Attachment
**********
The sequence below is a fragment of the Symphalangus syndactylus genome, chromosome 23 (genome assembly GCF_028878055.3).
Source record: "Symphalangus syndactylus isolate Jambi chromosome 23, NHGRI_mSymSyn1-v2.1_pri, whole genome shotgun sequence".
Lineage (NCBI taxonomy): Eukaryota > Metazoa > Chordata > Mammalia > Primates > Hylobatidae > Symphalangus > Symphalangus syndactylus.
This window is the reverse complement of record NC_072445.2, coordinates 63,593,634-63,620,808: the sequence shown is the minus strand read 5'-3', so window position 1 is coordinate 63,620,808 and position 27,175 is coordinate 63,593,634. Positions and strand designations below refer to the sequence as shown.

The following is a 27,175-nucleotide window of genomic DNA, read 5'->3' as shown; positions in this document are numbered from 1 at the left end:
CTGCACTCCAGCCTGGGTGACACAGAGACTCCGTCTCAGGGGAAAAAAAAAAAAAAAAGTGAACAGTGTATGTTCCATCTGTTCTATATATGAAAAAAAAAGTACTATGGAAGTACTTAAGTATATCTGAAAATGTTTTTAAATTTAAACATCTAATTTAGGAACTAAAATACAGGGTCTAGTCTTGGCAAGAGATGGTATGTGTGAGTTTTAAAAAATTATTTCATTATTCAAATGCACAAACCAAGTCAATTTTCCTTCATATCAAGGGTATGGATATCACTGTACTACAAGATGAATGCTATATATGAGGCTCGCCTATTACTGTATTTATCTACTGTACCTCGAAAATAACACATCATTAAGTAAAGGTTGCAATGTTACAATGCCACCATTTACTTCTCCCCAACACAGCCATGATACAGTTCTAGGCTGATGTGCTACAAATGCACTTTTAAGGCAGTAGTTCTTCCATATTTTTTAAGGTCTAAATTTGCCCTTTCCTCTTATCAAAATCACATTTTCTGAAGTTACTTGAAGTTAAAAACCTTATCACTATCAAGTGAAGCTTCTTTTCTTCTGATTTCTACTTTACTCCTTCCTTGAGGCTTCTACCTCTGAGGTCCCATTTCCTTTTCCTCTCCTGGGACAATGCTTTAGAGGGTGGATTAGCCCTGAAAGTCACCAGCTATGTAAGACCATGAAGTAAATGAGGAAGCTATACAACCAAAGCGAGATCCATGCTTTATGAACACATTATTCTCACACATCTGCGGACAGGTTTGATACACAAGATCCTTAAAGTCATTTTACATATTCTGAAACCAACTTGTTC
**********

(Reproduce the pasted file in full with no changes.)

The sequence below is a fragment of the Symphalangus syndactylus genome, chromosome 23 (genome assembly GCF_028878055.3).
Source record: "Symphalangus syndactylus isolate Jambi chromosome 23, NHGRI_mSymSyn1-v2.1_pri, whole genome shotgun sequence".
Lineage (NCBI taxonomy): Eukaryota > Metazoa > Chordata > Mammalia > Primates > Hylobatidae > Symphalangus > Symphalangus syndactylus.
This window is the reverse complement of record NC_072445.2, coordinates 63,593,634-63,620,808: the sequence shown is the minus strand read 5'-3', so window position 1 is coordinate 63,620,808 and position 27,175 is coordinate 63,593,634. Positions and strand designations below refer to the sequence as shown.

The following is a 27,175-nucleotide window of genomic DNA, read 5'->3' as shown; positions in this document are numbered from 1 at the left end:
CTGCACTCCAGCCTGGGTGACACAGAGACTCCGTCTCAGGGGAAAAAAAAAAAAAAAAGTGAACAGTGTATGTTCCATCTGTTCTATATATGAAAAAAAAAGTACTATGGAAGTACTTAAGTATATCTGAAAATGTTTTTAAATTTAAACATCTAATTTAGGAACTAAAATACAGGGTCTAGTCTTGGCAAGAGATGGTATGTGTGAGTTTTAAAAAATTATTTCATTATTCAAATGCACAAACCAAGTCAATTTTCCTTCATATCAAGGGTATGGATATCACTGTACTACAAGATGAATGCTATATATGAGGCTCGCCTATTACTGTATTTATCTACTGTACCTCGAAAATAACACATCATTAAGTAAAGGTTGCAATGTTACAATGCCACCATTTACTTCTCCCCAACACAGCCATGATACAGTTCTAGGCTGATGTGCTACAAATGCACTTTTAAGGCAGTAGTTCTTCCATATTTTTTAAGGTCTAAATTTGCCCTTTCCTCTTATCAAAATCACATTTTCTGAAGTTACTTGAAGTTAAAAACCTTATCACTATCAAGTGAAGCTTCTTTTCTTCTGATTTCTACTTTACTCCTTCCTTGAGGCTTCTACCTCTGAGGTCCCATTTCCTTTTCCTCTCCTGGGACAATGCTTTAGAGGGTGGATTAGCCCTGAAAGTCACCAGCTATGTAAGACCATGAAGTAAATGAGGAAGCTATACAACCAAAGCGAGATCCATGCTTTATGAACACATTATTCTCACACATCTGCGGACAGGTTTGATACACAAGATCCTTAAAGTCATTTTACATATTCTGAAACCAACTTGTTC